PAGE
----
Next week Macquarie will be hosting a screening of The Hunting Ground, a documentary about sexual assault and rape culture on US university campuses, followed by a discussion panel on the subject. One of the panelists will be Catharine Lumby, a feminist scholar and Macquarie academic. Read on for an interview our News Editor, Alicia, ran with Dr Lumby last year. Her role as the NRL’s advisor on women’s issues, along with being a published author, academic and journalist, makes Lumby highly qualified to moderate the discussion led by panelists who all offer particular insight into this complex issue. Join the conversation next Tuesday August 16 at the Campus Hub, where the panel will take place.
WORDS || Alicia Scott – ART || Hussein Nabeel
In Australia, victim blaming is one of the most common yet harmful forms of sexism facing women. Often occurring in regard to sexual assault, victim blaming is when a victim of a crime or mistreatment is deemed responsible for the perpetrator’s harmful actions, which legitimises the institutionalised oppression of women by men. And while it remains a pervasive issue in our society, feminists across all fields continue to challenge the cultural norms that foster victim blaming as acceptable behaviour.
Journalist Clementine Ford’s recent act of solidarity for victims of sexual harassment is a vital lesson into the importance of women speaking out against sexism. In June this year, Ford took a stand against Channel Seven’s Sunrise reportage of an American ‘revenge porn’ website that published intimate photos of four hundred women from South Australia. David Koch initially posed the question, ‘What’s it going to take for women to get the message about taking and sending nude photos?’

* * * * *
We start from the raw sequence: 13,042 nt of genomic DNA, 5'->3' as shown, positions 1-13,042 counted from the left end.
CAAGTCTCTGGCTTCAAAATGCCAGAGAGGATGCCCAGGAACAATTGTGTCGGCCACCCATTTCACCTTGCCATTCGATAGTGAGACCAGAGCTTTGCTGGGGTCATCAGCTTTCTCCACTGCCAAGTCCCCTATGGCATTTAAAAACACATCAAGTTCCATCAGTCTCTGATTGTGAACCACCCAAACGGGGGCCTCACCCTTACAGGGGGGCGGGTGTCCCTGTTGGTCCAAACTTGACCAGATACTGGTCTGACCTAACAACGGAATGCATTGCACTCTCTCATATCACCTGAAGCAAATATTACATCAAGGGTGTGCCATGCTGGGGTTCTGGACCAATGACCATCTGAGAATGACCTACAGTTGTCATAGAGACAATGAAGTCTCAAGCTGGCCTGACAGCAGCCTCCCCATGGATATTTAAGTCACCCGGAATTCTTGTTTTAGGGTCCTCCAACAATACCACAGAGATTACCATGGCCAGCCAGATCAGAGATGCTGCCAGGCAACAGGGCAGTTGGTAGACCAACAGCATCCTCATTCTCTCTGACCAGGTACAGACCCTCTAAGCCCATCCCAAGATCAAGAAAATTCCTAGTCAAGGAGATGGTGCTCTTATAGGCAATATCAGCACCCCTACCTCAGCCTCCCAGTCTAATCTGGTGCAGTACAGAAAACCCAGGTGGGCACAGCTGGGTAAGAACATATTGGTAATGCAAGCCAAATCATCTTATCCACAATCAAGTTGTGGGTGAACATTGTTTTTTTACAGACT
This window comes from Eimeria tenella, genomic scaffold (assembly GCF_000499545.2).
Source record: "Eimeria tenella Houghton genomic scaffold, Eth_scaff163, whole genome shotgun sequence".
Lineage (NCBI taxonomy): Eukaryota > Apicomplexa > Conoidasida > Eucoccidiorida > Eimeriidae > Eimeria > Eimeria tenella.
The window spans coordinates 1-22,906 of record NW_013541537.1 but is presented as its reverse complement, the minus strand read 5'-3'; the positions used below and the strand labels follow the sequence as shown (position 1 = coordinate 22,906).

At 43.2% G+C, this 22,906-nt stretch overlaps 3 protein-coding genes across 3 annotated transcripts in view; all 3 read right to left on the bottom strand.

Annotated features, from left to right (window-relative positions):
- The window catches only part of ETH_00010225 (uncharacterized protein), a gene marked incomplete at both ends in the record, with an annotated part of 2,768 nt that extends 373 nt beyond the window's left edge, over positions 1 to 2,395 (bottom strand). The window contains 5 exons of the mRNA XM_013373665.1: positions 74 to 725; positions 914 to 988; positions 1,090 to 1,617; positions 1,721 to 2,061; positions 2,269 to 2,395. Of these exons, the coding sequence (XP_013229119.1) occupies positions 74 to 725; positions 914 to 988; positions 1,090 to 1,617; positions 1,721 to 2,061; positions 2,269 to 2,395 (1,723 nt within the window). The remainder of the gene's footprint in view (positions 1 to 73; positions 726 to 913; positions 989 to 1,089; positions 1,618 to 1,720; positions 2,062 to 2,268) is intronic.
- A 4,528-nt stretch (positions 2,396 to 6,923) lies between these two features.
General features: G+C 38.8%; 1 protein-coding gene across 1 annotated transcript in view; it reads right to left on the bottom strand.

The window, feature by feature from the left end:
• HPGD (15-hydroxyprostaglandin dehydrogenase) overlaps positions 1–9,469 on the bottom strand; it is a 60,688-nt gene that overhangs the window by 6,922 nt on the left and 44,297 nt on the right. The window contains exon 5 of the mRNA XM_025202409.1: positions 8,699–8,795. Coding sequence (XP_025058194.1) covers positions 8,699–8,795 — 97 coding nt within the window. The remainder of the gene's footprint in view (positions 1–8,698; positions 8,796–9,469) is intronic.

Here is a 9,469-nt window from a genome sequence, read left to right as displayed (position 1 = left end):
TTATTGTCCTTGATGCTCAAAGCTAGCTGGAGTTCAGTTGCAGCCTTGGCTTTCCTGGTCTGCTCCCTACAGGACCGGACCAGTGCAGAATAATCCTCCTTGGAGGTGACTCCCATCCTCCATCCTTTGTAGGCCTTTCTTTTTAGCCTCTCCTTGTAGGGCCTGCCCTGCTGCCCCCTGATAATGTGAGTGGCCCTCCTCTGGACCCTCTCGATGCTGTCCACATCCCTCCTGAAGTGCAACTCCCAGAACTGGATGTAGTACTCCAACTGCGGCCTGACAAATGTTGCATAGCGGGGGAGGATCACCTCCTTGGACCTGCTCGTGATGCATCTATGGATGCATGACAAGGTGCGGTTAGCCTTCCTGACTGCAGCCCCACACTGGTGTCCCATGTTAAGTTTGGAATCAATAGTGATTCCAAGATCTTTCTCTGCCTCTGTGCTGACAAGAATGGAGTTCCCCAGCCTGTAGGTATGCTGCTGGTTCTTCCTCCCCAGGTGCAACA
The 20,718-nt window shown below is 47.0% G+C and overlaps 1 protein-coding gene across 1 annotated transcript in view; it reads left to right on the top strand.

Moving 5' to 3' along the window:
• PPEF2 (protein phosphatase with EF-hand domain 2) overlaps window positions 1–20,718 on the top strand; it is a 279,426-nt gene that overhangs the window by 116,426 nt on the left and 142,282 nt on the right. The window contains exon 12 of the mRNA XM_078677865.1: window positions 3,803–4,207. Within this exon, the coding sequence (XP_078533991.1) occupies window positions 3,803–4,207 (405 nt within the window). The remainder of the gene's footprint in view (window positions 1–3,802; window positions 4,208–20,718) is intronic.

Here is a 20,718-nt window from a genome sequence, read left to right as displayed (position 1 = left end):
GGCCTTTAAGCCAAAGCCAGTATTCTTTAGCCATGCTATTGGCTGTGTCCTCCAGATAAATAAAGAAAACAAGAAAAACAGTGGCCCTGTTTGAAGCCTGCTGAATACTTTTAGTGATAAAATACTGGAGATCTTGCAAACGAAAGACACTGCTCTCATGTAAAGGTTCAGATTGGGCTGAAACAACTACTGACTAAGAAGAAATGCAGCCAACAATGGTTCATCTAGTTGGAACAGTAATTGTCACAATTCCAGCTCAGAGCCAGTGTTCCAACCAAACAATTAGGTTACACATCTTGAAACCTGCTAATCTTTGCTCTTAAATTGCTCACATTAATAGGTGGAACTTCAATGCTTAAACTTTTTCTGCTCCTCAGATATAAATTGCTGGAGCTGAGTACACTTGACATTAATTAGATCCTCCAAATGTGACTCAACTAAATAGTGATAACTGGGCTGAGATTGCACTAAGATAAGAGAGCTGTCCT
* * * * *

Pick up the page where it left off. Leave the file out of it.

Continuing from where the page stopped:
Ford ignited public debate by sharing a semi-topless photo of herself on her Facebook page in protest of Koch’s degrading language. Rather than victim blaming, Ford challenged the view of some men that women are sexual objects that can be humiliated by sharing nude photos without consent.
While Ford was inundated with praise from her seventeen thousand Facebook supporters (which has now grown to over 130,000), she also received a frightening amount of sexist messages from men, including requests for nude photos, and more serious threats of rape and violence. Subsequently, Ford shamed the perpetrators by sharing screenshots of the sexualised threats with her Facebook community.
Ford told Sydney Morning Herald, ‘The reason why I’ve chosen to speak out and name and shame perpetrators is not because their messages personally upset me, it’s because I know we live in a culture where women feel scared to speak out about these things because of what will happen to them’.